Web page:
Construction costs grew 11.9% across Australia in 2022, marking the largest yearly rise on record since the introduction of the GST.
The construction industry has faced extreme periods of pricing volatility over the past 18 months to two years due to restricted domestic supply chains, material and labour shortages.
CoreLogic found construction costs grew 1.9% during the December 2022 quarter, showing a dramatic easing following September’s quarterly increase of 4.7%.
CoreLogic Construction Cost Estimation Manager John Bennett said the most recent quarterly figures reflected the post-COVID operating period, which had been hampered by rising rates and high inflation.
“Although the annual CCCI remains high, on a quarterly basis there’s been an easing in residential construction costs,” Bennett said.
“This reflects a pull back from consumers, builders and will eventually flow through to suppliers, as projects are delayed or put on hold in the current economic environment.”
The biggest contributors have been volatile timber prices, with fluctuations in structural timber costs and general increases to timber products.
Prices for metal products such as gutters, lintels and fixings that were typically used for roofing and structural purposes continued to increase, and concrete values also remained unstable.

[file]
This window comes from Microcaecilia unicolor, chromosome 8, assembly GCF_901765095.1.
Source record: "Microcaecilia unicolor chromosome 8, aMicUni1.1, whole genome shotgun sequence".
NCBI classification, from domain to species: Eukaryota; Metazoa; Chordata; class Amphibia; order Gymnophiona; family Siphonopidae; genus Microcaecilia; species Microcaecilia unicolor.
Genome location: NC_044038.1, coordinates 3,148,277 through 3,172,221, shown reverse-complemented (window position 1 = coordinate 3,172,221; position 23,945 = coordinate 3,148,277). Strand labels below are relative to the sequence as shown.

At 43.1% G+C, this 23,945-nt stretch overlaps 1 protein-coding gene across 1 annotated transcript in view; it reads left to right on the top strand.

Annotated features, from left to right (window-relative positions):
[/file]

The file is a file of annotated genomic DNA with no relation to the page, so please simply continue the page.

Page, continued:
Petrol price rises were affecting cartage and delivery costs, notably concrete, however larger items such as rainwater tanks were also affected.
Bennett said he didn’t expect 2023 costs to continue to grow at the same rapid pace as they had done in the past 18 months as consumers, builders and suppliers proceeded with caution against a backdrop of rising rates and inflationary pressures.
CoreLogic Research Director Tim Lawless said dwelling approval figures had dropped by 41% since moving though historic highs in March 2021.
Despite a substantial pipeline of residential construction work still to be completed, the drop off in consents was expected to help reduce some of the pressure on the industry.
Although there remains a shortage of labour, the opening of borders and arrival of skilled workers was also expected to eventually flow through to the construction industry.
“Although a large number of homes remain under construction, the dwindling number of approved homes in the construction pipeline should help to alleviate construction costs down the track,” Lawless said.
“Anecdotally, as skilled migration continues to ramp up, we should see the costs associated with some trades and labour slow further.”